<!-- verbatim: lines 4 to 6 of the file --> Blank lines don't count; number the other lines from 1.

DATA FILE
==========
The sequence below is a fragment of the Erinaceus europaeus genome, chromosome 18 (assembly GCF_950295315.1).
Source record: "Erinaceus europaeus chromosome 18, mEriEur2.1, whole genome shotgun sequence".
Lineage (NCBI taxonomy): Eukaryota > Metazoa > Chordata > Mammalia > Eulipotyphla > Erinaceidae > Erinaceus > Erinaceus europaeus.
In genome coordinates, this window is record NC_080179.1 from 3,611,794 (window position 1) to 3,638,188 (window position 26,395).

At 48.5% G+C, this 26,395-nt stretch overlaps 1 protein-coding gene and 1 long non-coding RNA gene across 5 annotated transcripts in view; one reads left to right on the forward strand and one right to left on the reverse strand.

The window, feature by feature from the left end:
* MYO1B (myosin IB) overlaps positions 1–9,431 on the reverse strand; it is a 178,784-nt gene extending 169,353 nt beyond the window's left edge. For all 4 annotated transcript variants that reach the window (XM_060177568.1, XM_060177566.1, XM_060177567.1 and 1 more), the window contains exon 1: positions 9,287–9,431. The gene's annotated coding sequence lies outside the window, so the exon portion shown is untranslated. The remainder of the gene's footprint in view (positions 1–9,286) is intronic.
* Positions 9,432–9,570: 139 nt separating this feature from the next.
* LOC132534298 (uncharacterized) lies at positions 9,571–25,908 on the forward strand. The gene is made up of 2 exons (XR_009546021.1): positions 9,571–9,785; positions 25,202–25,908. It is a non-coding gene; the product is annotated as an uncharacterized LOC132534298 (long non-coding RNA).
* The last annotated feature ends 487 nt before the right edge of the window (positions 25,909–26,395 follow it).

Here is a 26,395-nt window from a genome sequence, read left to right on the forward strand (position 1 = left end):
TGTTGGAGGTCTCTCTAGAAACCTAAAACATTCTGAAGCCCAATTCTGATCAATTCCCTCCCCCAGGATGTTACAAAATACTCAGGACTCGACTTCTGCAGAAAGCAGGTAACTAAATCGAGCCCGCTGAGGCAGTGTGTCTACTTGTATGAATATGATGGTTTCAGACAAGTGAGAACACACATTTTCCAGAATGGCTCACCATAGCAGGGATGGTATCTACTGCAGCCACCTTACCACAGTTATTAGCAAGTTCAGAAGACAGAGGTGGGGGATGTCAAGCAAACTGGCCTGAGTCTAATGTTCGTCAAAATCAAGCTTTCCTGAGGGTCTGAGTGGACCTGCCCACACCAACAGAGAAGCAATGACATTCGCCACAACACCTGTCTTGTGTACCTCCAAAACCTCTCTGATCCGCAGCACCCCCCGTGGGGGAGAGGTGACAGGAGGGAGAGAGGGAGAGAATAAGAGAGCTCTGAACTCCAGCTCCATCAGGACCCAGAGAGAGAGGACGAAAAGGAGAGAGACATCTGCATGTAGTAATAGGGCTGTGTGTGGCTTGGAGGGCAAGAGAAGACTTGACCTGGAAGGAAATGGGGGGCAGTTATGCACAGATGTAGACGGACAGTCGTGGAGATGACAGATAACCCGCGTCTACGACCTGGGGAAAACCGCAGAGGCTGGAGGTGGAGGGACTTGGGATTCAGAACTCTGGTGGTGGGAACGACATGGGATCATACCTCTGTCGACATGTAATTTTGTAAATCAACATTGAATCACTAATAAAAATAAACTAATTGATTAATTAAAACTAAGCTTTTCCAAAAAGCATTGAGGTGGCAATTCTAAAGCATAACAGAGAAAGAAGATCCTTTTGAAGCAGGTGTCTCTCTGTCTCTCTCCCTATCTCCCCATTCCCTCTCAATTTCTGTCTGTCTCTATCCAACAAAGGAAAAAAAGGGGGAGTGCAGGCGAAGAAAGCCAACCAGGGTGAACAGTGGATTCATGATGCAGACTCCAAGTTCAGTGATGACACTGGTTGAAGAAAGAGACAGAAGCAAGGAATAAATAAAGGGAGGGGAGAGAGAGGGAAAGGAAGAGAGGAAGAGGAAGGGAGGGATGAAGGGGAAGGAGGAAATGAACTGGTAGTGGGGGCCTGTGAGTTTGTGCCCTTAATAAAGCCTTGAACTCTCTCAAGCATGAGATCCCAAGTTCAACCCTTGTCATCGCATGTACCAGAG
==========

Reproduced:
In genome coordinates, this window is record NC_080179.1 from 3,611,794 (window position 1) to 3,638,188 (window position 26,395).

At 48.5% G+C, this 26,395-nt stretch overlaps 1 protein-coding gene and 1 long non-coding RNA gene across 5 annotated transcripts in view; one reads left to right on the forward strand and one right to left on the reverse strand.

The window, feature by feature from the left end: